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(b Venarcy, Côte-d’Or, Jan 2, 1854; d Dijon, Sept 26, 1945).

French sculptor, jeweller and furniture designer. He studied at the Ecole des Beaux-Arts in Dijon and then, in 1874, under François Jouffroy and Paul Dubois (ii) at the Ecole des Beaux-Arts in Paris. He first exhibited at the Salon de la Société des Artistes Français in 1876 with his bust of an architect called Belot (Dijon, Mus. B.-A.) and in 1877 he came second in the Prix de Rome. In 1879 he was awarded a second-class medal for his plaster sculpture Ismael (Châlons-sur-Marne, Mus. Mun.) and in 1881 he won a first-class medal for the marble St John the Baptist (Paris, Mus. d’Orsay). He travelled in Italy from 1882 to 1883 and later visited Spain and Morocco on a travel scholarship. In 1889 he ceased exhibiting at the Salon de la Société des Artistes Français and instead exhibited at the recently established Salon de la Société Nationale des Beaux-Arts. He worked primarily in bronze but also in ivory, silver and gold, and produced some jewellery. His sculptures were mainly inspired by religious and mythological subjects executed in a highly finished academic style (e.g. ...

Article

Gordon Campbell

American jewellers and silversmiths founded in Philadelphia in 1839, when James Emott Caldwell, a watchmaker from Poughkeepsie, opened a workshop and retail outlet on Chestnut Street. The company’s fourth Chestnut Street shop was the Widener Building, which it occupied for 87 years until it closed in 2003; it now operates in six suburban locations. In the 19th century the company made silver plate, but in the 20th century it became primarily a retail outlet....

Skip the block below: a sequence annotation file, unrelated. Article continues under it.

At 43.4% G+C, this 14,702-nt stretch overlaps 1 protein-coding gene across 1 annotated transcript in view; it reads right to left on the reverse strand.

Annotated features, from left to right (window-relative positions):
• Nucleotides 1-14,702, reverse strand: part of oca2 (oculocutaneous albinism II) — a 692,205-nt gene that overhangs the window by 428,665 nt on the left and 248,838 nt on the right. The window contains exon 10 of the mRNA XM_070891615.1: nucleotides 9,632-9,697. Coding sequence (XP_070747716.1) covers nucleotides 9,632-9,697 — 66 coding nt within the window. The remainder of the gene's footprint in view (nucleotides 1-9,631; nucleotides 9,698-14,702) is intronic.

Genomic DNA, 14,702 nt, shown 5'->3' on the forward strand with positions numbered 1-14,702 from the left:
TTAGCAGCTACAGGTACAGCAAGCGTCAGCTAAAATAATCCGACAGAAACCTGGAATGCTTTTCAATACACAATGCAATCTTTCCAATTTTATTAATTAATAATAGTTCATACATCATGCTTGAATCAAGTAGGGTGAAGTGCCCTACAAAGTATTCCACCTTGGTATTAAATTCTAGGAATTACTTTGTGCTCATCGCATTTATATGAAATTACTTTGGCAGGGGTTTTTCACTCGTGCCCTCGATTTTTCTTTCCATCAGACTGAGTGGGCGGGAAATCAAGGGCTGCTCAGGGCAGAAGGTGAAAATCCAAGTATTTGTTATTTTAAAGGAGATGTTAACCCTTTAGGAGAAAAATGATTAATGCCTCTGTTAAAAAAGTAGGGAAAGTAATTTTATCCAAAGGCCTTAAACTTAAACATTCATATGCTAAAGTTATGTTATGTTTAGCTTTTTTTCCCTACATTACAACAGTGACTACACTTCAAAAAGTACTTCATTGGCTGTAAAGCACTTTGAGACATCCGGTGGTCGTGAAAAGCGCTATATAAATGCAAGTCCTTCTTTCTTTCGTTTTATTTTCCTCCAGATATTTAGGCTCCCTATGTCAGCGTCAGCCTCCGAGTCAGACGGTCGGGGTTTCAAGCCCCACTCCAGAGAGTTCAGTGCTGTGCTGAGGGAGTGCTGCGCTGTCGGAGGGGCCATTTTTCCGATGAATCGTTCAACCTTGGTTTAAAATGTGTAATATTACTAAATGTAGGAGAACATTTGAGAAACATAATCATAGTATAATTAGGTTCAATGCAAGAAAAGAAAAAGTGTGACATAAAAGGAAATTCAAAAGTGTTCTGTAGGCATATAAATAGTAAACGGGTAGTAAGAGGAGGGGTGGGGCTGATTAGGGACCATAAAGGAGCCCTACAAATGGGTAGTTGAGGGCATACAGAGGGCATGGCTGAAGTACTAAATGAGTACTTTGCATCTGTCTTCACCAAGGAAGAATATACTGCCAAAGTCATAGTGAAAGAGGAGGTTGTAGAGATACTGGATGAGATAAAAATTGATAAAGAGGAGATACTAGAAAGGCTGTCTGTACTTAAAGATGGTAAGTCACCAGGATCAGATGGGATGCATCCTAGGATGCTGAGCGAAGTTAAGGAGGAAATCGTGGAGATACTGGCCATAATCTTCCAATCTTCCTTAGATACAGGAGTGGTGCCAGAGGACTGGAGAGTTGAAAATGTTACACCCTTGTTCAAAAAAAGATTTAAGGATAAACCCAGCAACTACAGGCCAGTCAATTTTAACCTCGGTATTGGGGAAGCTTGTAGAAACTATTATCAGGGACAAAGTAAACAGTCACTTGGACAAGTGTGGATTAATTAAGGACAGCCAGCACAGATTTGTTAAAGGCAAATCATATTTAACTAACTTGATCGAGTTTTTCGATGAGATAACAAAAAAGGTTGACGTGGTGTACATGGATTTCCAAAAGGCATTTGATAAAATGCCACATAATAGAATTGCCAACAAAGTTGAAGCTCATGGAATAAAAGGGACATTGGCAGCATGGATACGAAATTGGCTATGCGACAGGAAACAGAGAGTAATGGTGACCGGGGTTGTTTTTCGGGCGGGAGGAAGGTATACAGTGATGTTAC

Article

Marijke Küper

(Thomas)

(b Utrecht, June 24, 1888; d Utrecht, June 25, 1964).

Dutch architect and furniture designer. He started work in his father’s furniture workshop at the age of 12, and then from 1906 to 1911 he worked as a draughtsman for C. J. Begeer, a jeweller in Utrecht. During 1904–8 he took evening classes in drawing and the study of ornamentation at the Kunstindustrieel Onderwijs der Vereeniging of the Museum van Kunstnijverheid in Utrecht. His interests nevertheless extended further than the applied arts. Around 1906 he attended classes given by the architect P. J. C. Klaarhamer (1874–1954), a like-minded contemporary of H. P. Berlage. This contact with Klaarhamer, who at that time shared a studio with Bart van der Leck, was of great importance for Rietveld’s development, for it was through them that he learnt of recent national and international trends in architecture and the applied arts.

In 1917 Rietveld set up a furniture workshop in Utrecht; the following year ...